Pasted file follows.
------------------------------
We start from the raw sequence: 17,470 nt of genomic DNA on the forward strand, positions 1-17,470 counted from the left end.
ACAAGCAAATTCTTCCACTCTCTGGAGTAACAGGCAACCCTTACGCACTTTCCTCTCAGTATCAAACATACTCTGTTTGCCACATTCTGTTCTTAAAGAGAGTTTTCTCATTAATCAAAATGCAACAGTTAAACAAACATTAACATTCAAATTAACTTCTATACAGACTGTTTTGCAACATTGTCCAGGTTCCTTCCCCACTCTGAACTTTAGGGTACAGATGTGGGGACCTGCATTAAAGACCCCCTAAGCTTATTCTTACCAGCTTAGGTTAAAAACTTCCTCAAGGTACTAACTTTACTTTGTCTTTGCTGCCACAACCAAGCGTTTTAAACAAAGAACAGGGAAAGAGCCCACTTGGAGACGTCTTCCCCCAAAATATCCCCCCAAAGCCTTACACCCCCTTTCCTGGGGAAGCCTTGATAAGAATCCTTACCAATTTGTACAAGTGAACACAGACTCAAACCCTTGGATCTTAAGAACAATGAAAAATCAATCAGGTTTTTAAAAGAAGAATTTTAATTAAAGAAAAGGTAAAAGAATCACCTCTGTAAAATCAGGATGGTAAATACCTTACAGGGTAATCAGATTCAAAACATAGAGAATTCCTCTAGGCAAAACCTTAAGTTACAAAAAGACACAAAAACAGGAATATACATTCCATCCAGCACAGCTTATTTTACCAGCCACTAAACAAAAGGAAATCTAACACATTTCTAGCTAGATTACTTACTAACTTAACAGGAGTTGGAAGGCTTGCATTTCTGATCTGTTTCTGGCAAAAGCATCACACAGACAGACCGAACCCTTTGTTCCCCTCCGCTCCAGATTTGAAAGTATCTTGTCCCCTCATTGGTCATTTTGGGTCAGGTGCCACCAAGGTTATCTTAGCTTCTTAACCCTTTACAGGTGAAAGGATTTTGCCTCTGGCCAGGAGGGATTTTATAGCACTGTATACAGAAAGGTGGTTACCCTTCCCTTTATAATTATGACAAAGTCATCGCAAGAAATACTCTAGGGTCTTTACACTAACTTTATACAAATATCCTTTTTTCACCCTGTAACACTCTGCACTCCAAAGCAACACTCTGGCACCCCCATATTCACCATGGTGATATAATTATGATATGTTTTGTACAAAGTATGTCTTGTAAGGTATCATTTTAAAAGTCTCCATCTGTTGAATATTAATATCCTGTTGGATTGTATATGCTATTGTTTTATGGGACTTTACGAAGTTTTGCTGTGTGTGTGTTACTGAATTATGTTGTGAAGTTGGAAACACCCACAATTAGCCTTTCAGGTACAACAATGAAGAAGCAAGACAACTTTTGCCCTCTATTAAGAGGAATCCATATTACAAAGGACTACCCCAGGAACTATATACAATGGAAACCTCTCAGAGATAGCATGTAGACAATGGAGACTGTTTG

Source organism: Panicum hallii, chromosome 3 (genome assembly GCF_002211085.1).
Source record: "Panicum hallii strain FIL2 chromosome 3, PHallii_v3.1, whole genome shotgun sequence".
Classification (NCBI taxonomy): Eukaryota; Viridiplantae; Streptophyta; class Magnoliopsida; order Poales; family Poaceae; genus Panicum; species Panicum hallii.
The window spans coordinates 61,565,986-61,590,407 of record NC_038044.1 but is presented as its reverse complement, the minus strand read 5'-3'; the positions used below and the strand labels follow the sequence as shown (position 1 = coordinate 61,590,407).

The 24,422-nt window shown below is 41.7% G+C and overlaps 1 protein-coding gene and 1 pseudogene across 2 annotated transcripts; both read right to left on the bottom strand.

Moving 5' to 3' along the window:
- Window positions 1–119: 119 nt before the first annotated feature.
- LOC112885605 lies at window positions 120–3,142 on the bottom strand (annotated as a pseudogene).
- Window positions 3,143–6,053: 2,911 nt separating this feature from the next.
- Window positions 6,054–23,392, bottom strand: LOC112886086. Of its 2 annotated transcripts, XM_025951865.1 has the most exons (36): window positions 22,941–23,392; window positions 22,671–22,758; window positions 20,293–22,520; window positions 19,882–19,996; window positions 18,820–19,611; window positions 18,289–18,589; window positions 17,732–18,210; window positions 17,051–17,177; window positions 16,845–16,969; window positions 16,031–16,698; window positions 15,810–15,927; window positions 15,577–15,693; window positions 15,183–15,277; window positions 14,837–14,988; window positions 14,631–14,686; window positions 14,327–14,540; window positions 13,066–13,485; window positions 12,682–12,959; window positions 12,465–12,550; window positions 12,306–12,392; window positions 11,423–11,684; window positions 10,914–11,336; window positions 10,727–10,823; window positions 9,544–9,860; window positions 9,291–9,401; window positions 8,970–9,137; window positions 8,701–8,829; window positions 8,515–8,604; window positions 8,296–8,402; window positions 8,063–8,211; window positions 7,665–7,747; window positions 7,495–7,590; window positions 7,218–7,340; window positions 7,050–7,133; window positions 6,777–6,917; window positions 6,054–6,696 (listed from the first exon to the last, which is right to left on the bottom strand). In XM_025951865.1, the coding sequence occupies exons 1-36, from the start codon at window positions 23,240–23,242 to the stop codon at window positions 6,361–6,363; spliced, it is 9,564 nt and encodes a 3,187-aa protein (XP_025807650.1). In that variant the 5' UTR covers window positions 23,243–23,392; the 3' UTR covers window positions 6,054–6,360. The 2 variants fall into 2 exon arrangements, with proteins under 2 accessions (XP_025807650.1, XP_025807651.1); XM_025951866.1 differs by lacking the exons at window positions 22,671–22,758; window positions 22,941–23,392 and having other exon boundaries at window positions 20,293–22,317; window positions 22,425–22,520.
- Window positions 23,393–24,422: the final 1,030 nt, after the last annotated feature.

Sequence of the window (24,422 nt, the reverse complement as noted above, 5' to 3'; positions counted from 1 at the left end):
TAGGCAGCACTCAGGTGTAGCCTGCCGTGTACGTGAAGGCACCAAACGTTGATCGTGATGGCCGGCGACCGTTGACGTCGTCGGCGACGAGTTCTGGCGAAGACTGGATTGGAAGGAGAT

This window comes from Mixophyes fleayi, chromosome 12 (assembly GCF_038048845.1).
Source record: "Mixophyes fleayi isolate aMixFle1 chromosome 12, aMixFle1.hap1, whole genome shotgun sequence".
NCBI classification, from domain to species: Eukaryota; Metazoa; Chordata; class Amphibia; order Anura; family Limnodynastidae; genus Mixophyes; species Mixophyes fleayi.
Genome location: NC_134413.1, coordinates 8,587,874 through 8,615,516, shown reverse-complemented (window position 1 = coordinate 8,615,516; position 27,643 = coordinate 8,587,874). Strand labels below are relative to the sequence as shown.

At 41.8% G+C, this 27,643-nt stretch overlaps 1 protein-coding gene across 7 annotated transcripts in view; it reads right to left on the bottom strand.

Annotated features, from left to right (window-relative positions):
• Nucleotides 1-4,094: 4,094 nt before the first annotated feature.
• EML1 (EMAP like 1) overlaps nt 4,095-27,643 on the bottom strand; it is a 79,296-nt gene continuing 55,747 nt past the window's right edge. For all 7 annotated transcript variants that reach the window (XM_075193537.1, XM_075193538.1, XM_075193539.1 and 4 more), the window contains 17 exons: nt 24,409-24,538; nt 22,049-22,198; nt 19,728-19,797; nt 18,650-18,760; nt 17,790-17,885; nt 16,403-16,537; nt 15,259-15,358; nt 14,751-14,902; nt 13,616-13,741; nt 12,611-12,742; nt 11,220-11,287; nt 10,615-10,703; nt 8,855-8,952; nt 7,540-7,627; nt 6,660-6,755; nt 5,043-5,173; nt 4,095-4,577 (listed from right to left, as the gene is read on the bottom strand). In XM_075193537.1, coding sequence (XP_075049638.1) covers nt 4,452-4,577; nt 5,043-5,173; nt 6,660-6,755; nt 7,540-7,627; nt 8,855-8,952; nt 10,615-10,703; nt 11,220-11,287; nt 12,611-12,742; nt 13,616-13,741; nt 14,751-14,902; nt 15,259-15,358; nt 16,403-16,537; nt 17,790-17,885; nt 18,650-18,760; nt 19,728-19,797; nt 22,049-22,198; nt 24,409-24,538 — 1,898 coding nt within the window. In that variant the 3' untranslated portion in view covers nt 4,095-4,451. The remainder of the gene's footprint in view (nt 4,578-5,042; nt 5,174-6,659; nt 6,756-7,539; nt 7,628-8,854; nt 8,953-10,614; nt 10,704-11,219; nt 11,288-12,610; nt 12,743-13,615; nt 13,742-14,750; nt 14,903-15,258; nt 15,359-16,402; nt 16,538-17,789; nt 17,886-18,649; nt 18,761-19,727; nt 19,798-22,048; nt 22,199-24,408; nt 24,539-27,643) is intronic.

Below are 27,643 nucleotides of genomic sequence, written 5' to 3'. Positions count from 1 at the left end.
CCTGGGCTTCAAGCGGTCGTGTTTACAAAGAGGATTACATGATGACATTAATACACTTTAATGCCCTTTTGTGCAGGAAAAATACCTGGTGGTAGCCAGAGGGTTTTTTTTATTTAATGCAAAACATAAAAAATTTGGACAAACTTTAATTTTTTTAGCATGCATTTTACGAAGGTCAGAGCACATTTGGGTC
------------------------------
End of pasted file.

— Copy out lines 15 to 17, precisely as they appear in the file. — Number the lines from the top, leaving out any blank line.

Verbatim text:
TAGGCAGCACTCAGGTGTAGCCTGCCGTGTACGTGAAGGCACCAAACGTTGATCGTGATGGCCGGCGACCGTTGACGTCGTCGGCGACGAGTTCTGGCGAAGACTGGATTGGAAGGAGAT

This window comes from Mixophyes fleayi, chromosome 12 (assembly GCF_038048845.1).
Source record: "Mixophyes fleayi isolate aMixFle1 chromosome 12, aMixFle1.hap1, whole genome shotgun sequence".